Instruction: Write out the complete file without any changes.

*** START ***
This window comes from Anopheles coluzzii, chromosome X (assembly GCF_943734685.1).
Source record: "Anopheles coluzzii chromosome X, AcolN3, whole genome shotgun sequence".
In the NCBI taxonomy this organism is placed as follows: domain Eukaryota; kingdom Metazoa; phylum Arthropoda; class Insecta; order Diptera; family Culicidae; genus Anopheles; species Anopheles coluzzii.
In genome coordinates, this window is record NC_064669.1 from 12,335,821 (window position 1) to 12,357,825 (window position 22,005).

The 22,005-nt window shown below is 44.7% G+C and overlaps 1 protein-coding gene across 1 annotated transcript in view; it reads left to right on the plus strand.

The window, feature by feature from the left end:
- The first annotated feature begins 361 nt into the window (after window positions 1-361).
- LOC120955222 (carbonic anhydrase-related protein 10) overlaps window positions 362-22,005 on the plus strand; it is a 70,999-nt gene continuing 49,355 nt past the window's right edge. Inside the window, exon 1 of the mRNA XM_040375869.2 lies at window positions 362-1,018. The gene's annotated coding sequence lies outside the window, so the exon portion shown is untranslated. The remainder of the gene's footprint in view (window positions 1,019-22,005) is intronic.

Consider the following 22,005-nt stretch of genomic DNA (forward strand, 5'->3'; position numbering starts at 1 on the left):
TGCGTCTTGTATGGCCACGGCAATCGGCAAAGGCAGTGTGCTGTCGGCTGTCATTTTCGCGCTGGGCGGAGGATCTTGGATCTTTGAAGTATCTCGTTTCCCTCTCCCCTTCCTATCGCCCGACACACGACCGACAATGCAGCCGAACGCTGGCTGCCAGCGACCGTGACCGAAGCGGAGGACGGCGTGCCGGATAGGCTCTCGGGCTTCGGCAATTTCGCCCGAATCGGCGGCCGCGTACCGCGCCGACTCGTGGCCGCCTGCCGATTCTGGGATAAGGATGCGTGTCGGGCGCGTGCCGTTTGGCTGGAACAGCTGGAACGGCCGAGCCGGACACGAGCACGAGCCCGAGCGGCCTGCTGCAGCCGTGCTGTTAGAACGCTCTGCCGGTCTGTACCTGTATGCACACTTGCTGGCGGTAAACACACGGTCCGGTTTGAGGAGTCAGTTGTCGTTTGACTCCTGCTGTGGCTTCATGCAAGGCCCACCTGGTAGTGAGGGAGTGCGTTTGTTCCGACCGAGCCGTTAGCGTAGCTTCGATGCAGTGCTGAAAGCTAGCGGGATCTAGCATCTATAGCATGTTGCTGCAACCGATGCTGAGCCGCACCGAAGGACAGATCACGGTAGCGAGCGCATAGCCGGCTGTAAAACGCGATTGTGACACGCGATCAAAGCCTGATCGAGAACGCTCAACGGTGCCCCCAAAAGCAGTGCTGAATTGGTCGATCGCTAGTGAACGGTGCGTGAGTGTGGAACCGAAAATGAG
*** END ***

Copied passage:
This window comes from Anopheles coluzzii, chromosome X (assembly GCF_943734685.1).
Source record: "Anopheles coluzzii chromosome X, AcolN3, whole genome shotgun sequence".
In the NCBI taxonomy this organism is placed as follows: domain Eukaryota; kingdom Metazoa; phylum Arthropoda; class Insecta; order Diptera; family Culicidae; genus Anopheles; species Anopheles coluzzii.
In genome coordinates, this window is record NC_064669.1 from 12,335,821 (window position 1) to 12,357,825 (window position 22,005).

The 22,005-nt window shown below is 44.7% G+C and overlaps 1 protein-coding gene across 1 annotated transcript in view; it reads left to right on the plus strand.

The window, feature by feature from the left end:
- The first annotated feature begins 361 nt into the window (after window positions 1-361).
- LOC120955222 (carbonic anhydrase-related protein 10) overlaps window positions 362-22,005 on the plus strand; it is a 70,999-nt gene continuing 49,355 nt past the window's right edge. Inside the window, exon 1 of the mRNA XM_040375869.2 lies at window positions 362-1,018. The gene's annotated coding sequence lies outside the window, so the exon portion shown is untranslated. The remainder of the gene's footprint in view (window positions 1,019-22,005) is intronic.

Consider the following 22,005-nt stretch of genomic DNA (forward strand, 5'->3'; position numbering starts at 1 on the left):
TGCGTCTTGTATGGCCACGGCAATCGGCAAAGGCAGTGTGCTGTCGGCTGTCATTTTCGCGCTGGGCGGAGGATCTTGGATCTTTGAAGTATCTCGTTTCCCTCTCCCCTTCCTATCGCCCGACACACGACCGACAATGCAGCCGAACGCTGGCTGCCAGCGACCGTGACCGAAGCGGAGGACGGCGTGCCGGATAGGCTCTCGGGCTTCGGCAATTTCGCCCGAATCGGCGGCCGCGTACCGCGCCGACTCGTGGCCGCCTGCCGATTCTGGGATAAGGATGCGTGTCGGGCGCGTGCCGTTTGGCTGGAACAGCTGGAACGGCCGAGCCGGACACGAGCACGAGCCCGAGCGGCCTGCTGCAGCCGTGCTGTTAGAACGCTCTGCCGGTCTGTACCTGTATGCACACTTGCTGGCGGTAAACACACGGTCCGGTTTGAGGAGTCAGTTGTCGTTTGACTCCTGCTGTGGCTTCATGCAAGGCCCACCTGGTAGTGAGGGAGTGCGTTTGTTCCGACCGAGCCGTTAGCGTAGCTTCGATGCAGTGCTGAAAGCTAGCGGGATCTAGCATCTATAGCATGTTGCTGCAACCGATGCTGAGCCGCACCGAAGGACAGATCACGGTAGCGAGCGCATAGCCGGCTGTAAAACGCGATTGTGACACGCGATCAAAGCCTGATCGAGAACGCTCAACGGTGCCCCCAAAAGCAGTGCTGAATTGGTCGATCGCTAGTGAACGGTGCGTGAGTGTGGAACCGAAAATGAG